The Best Self-Teaching Book for Creative-Writing Basics

★:  Imaginative Writing: The Elements of Craft (4th Edition) (Penguin Academics Series) (Paperback) by Janet Burroway, reviewed by  C. J. Singh  – See all my reviews

As expected, the fourth edition adds new short stories, nonfictions, poems, dramas and drops some of the ones in the third edition, keeping the overall page count of the book about the same. The new stories added are by Tobias Wolff, Jamaica Kincaid, Ursula Le Guin and others; new examples of creative nonfiction are from Michael Chabon, David Sedaris, and others. Also new are nearly half of the poems and dramas.

Some of the “new” additions are from the most widely anthologized, for example, Tobias Wolff’s “Bullet in the Brain,” Ursula Le Guin’s “The Ones Who Walk Away from Omelas,” and Jamaica Kincaid’s “Girl.” That’s good for beginners: if you haven’t read them before, they are great additions; good for instructors: if you have read them before, they cut down your preparation time.

The expository sections of Poetry and Drama are expanded. Particularly helpful for self-teaching will be the first and final drafts of Elizabeth Bishop’s poem “One Art” and Patty Seyburn’s “Anatomy of Disorder.”

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The Classic College Textbook on the Fiction-Writing Craft (The Current Edition)

★ Writing Fiction: A Guide to Narrative Craft (8th Edition) (Paperback) by Janet Burroway, reviewed by C. J. Singh on amazon.com, copy posted January 14, 2012 (43 of 44 people found the review helpful.)–  See all my reviews 

 

In the current edition, more than half of the 22 stories are new, including works by contemporaries like Stuart Dybek, Chitra Banerjee Divakaruni, Ron Hansen, Sherman Alexie, and Junot Diaz. A welcome return are short-shorts, one of the highlights of the sixth edition that were dropped in the seventh. Also, the new edition features a more detailed discussion of the revision process: it presents the early and final drafts of a short story, “Keith, by Ron Carlson, an established writer and professor of creative writing at UC Irvine.In the preface to the eighth edition, Burroway notes that “the idea of a text for writing fiction is itself problematic. Unlike such subjects as math and history, where a certain mass of information needs to be organized and conveyed, the writing of fiction is more often a process of trial and error–the learning is perpetual and, paradoxically, the writer needs to know everything at once. If a text is too prescriptive, it’s not true to the immense variety of possibilities; if it’s too anecdotal, it may be cheering but is unlikely to be of use.” Excellent criterion, emerging from the author’s decades of writing and teaching experience. This edition, like the seventh and sixth, engages and isn’t too prescriptive. Continue reading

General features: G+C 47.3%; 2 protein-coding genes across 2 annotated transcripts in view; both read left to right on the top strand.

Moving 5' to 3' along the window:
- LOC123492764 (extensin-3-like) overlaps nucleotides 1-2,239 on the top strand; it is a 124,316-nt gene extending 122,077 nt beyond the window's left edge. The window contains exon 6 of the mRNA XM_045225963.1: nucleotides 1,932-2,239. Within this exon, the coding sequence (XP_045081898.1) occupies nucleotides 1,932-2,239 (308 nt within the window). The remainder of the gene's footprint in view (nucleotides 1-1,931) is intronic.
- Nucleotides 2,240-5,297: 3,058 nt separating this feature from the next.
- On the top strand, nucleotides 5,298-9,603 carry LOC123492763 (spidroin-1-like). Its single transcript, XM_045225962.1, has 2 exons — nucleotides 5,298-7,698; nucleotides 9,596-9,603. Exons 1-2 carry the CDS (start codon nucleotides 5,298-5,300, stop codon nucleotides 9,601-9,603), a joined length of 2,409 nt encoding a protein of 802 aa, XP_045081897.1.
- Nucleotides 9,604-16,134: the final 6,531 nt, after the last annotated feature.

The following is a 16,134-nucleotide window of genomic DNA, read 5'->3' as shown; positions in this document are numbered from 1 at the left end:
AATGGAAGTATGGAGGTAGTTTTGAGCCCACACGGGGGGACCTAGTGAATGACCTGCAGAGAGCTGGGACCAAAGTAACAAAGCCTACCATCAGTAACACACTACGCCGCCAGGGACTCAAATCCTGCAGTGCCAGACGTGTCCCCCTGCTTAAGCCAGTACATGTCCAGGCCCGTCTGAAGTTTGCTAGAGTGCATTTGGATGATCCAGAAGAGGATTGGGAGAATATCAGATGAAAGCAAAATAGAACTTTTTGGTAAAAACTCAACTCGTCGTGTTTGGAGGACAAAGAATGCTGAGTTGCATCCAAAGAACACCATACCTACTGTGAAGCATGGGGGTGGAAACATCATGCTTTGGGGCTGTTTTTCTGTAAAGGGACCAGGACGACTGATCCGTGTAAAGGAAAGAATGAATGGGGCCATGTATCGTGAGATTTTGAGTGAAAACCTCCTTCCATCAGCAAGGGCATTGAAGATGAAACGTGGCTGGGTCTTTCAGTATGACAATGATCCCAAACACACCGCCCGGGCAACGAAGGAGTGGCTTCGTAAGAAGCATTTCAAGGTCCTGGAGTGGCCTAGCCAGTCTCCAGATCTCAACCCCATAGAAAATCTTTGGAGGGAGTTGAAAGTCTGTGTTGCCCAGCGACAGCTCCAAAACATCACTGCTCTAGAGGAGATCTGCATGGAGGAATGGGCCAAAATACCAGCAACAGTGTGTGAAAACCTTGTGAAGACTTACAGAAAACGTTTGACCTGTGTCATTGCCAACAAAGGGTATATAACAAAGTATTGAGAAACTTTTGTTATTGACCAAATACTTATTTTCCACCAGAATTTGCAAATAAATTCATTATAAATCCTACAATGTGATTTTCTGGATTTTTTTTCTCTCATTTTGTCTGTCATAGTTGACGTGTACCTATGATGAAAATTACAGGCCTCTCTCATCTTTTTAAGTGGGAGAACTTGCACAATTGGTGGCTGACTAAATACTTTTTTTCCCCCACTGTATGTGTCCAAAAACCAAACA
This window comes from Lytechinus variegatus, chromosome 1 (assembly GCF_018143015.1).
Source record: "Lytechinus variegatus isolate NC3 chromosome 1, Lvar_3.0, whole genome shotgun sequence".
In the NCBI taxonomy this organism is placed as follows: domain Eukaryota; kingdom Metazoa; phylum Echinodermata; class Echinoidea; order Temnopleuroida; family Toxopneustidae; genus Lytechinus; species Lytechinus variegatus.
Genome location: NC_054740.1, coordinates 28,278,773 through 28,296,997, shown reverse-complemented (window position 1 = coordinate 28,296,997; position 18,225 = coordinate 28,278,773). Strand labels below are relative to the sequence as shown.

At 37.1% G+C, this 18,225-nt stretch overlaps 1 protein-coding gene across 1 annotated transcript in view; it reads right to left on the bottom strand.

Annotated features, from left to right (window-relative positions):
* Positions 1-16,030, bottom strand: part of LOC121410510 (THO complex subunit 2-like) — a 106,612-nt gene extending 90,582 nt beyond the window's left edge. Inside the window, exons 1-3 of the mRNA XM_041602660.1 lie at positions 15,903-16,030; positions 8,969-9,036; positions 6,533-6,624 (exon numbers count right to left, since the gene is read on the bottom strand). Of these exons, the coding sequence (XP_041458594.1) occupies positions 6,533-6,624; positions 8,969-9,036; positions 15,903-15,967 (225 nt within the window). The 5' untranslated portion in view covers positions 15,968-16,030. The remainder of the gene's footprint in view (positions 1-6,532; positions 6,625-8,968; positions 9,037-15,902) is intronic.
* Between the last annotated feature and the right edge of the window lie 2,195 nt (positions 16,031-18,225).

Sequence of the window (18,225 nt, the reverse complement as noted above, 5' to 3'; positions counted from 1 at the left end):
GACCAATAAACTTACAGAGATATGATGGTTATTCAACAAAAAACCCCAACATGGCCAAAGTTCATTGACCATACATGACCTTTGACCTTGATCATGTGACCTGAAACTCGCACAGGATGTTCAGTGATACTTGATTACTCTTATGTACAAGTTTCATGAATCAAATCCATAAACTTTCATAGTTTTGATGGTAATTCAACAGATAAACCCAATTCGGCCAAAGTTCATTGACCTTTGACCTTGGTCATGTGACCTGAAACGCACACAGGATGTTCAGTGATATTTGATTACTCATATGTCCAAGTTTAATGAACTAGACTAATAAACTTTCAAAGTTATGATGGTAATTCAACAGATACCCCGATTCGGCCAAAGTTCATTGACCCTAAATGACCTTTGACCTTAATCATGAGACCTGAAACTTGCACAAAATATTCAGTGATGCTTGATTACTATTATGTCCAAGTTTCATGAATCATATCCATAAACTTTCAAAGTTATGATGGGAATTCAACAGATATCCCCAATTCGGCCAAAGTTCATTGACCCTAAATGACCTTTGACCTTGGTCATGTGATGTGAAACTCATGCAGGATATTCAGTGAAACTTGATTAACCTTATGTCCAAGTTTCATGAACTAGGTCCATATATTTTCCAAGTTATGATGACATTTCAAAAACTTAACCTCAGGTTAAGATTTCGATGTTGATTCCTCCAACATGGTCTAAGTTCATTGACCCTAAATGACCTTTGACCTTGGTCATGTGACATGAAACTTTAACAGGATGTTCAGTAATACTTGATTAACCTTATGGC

Excellent Teach-Yourself Book on Creative-Writing Basics – “Imaginative Writing: The Elements of Craft” (3rd Ed.)

★ Imaginative Writing: The Elements of Craft (Penguin Academics Series) (3rd Edition) (Paperback) by Janet Burroway, reviewed by C. J. Singh on amazon.com, copy posted October 5, 2013 – See all my reviews

 

(The following is an addendum to my review of the previous edition that was posted on 8 April 2007.)

Janet Burroway’s Imaginative Writing: The Elements of Craft, 3rd Edition adds several new short stories, nonfictions, poems, dramas and drops some of the ones in the second edition, keeping the overall page count of the book about the same. Notably enhanced are the chapters on drama and on poetry. The drama section includes several examples of a newly popular genre, the ten-minute play.

Although marketed as a textbook for Creative Writing 101, this book can serve as an excellent primer for self-teaching. On completing the brief “try this” exercises included, you’ll acquire a good understanding of the craft elements and be able to judge whether the comments on your work by other apprentice writers in a workshop or your friends are on the mark or not. Beware that even positive, flattering comments (“I loved this image…”) can mislead you.

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